Pastor’s Page


May 2017

Taking it To the Streets

One of the things that set John Wesley (the founder of Methodism) apart from other clergy of his day was his habit of preaching to crowds outside, where everyone could hear the gospel message. Our historical culture as Methodists is one of “taking it to the streets” to share God’s love with everyone. One of the ways that this still shines through is in the practice of an open communion table. Whenever we celebrate the Sacrament of Holy Communion, we invite all people to come and participate in the Holy Meal. It doesn’t matter whether they are members of our church (or of any church, for that matter!), it only matters that they come to the table out of a sincere desire to live in reconciled relationship with God and with their neighbor. We give this radically inclusive invitation to everyone who gathers with us to worship. But, in typical Methodist fashion, our communion table is also extended beyond the walls of the church to those who are unable to join us.

Most often the Communion table is extended to those who are homebound, hospitalized, or in prison. But, it can be extended in other ways, too. I will share one memorable experience with you from a different setting. One year, when the local parade fell on a Sunday morning the congregation where I was appointed decided to have a float in the parade and to have our worship service at the line-up area of the float prior to the parade. We sang, prayed, and blessed the bread (scones that morning) and cup together. The float had a PA system, so we used it to be heard over the noise of the street. As we started to serve Communion, people setting up the neighboring floats heard us and started calling out “Are Presbyterians welcome? How about Catholics?, etc.” The answer was a definitive and friendly “Yes!” And so there we were, extending the table, sharing God’s Table with many more of God’s children than we had expected. It was a special, impromptu, ecumenical celebration of our shared love of Christ. It was a joy to be part of that day!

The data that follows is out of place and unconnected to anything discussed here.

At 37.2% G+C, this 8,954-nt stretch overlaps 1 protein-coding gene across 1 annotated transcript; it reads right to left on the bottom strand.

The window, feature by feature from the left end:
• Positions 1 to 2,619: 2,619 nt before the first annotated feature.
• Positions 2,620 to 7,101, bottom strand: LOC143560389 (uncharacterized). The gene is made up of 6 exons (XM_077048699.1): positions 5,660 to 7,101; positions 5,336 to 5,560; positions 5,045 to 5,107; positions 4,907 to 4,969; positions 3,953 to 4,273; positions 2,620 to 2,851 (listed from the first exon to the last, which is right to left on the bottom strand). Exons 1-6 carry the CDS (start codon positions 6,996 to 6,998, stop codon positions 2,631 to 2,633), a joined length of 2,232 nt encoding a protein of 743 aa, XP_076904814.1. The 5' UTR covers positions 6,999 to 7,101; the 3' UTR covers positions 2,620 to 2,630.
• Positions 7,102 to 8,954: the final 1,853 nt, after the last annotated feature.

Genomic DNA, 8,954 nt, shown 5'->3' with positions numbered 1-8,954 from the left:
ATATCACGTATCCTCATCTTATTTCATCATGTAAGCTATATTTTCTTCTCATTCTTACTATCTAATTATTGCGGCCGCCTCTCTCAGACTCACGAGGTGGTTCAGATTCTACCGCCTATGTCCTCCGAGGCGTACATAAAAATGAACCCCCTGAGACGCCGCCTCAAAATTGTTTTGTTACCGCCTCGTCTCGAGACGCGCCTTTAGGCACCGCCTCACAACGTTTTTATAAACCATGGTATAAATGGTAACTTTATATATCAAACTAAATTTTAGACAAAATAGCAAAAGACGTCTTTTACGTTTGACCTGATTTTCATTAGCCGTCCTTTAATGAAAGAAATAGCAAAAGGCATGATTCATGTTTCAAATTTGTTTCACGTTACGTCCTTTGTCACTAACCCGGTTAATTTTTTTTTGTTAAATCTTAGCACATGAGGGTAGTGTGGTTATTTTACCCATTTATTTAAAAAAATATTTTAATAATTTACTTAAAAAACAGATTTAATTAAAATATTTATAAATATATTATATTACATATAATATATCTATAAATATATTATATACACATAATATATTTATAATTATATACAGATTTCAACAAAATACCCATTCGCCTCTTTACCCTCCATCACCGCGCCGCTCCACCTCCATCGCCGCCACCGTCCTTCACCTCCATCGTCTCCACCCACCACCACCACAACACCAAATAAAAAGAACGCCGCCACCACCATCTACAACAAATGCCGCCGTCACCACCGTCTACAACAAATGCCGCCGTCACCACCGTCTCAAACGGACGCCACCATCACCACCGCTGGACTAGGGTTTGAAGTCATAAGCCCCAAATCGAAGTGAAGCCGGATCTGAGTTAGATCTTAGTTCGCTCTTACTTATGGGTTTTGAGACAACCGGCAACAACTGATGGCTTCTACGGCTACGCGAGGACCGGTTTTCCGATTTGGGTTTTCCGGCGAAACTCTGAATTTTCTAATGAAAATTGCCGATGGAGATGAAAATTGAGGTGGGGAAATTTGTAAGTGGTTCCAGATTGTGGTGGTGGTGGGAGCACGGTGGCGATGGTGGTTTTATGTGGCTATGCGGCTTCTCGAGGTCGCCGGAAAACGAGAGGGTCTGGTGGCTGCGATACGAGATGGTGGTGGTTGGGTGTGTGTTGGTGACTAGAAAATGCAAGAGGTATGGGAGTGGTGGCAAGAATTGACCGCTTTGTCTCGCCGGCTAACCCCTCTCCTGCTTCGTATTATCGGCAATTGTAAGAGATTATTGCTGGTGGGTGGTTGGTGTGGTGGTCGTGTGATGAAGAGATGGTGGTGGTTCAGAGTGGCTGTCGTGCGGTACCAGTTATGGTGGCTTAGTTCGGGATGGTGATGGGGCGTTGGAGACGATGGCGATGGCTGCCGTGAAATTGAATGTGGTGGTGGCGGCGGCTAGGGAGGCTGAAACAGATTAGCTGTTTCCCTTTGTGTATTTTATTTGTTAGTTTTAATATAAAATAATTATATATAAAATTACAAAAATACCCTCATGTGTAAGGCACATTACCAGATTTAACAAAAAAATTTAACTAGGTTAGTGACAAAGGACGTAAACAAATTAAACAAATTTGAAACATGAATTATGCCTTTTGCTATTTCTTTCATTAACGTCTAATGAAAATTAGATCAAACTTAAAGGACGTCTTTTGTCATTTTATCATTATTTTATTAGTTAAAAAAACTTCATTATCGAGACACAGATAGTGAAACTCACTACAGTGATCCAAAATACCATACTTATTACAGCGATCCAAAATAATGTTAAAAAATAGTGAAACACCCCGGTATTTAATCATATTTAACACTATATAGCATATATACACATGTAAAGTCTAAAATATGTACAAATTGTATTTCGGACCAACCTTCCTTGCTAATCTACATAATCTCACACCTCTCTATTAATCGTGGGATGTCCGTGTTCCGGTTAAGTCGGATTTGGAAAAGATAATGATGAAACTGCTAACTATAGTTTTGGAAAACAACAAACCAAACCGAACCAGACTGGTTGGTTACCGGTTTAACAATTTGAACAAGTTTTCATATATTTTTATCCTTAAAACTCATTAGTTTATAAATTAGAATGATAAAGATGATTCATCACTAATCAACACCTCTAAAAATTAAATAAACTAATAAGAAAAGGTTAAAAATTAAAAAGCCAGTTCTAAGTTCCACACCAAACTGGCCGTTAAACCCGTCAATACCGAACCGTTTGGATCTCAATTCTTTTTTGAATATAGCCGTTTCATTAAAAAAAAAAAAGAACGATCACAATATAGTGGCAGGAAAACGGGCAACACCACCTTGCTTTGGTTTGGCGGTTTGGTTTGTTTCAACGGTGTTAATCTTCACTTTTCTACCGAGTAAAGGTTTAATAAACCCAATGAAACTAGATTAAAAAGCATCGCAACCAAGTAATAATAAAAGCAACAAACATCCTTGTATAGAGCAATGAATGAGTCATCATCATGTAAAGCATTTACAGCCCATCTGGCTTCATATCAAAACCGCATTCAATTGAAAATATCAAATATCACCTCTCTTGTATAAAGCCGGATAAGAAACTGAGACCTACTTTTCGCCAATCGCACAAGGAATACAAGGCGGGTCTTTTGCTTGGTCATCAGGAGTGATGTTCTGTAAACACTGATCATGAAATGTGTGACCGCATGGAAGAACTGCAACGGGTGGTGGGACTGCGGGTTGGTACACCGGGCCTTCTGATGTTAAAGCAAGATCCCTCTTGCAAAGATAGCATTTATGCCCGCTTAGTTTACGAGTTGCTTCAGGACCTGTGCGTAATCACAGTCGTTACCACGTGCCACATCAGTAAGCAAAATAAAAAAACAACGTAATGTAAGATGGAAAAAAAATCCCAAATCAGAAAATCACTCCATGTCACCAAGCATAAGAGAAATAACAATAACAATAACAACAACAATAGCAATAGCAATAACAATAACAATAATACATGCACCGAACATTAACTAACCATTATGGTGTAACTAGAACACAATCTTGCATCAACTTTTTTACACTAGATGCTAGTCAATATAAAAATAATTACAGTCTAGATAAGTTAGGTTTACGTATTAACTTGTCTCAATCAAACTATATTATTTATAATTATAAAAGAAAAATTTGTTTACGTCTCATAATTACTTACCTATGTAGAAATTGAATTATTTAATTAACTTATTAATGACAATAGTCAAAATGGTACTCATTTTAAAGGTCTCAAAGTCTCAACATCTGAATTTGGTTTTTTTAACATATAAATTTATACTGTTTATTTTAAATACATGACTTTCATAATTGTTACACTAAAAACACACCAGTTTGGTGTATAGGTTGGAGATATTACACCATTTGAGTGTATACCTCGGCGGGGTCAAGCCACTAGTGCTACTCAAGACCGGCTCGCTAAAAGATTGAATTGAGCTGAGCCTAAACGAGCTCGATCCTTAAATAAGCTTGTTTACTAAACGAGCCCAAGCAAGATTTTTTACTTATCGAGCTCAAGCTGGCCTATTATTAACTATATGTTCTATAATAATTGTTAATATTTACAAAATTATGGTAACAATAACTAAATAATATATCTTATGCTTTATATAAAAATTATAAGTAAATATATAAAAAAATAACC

When I became a pastor, my District Superintendent gave me a travel Communion set as a “welcome-to-the-team” gift. It is just the right size to neatly hold a tiny vial of grape juice, tiny-silvery plate, three pieces of bread, and a few disposable Communion cups. I am still using it all the time. God calls all of us to share the love of God with those around us—sometimes by extending the table, sometimes by praying with and for our friends/family, sometimes by offering a word of encouragement when someone needs it, and many other ways. May we be vessels of God’s love at all times and in all places.


Pastor Amy Jo

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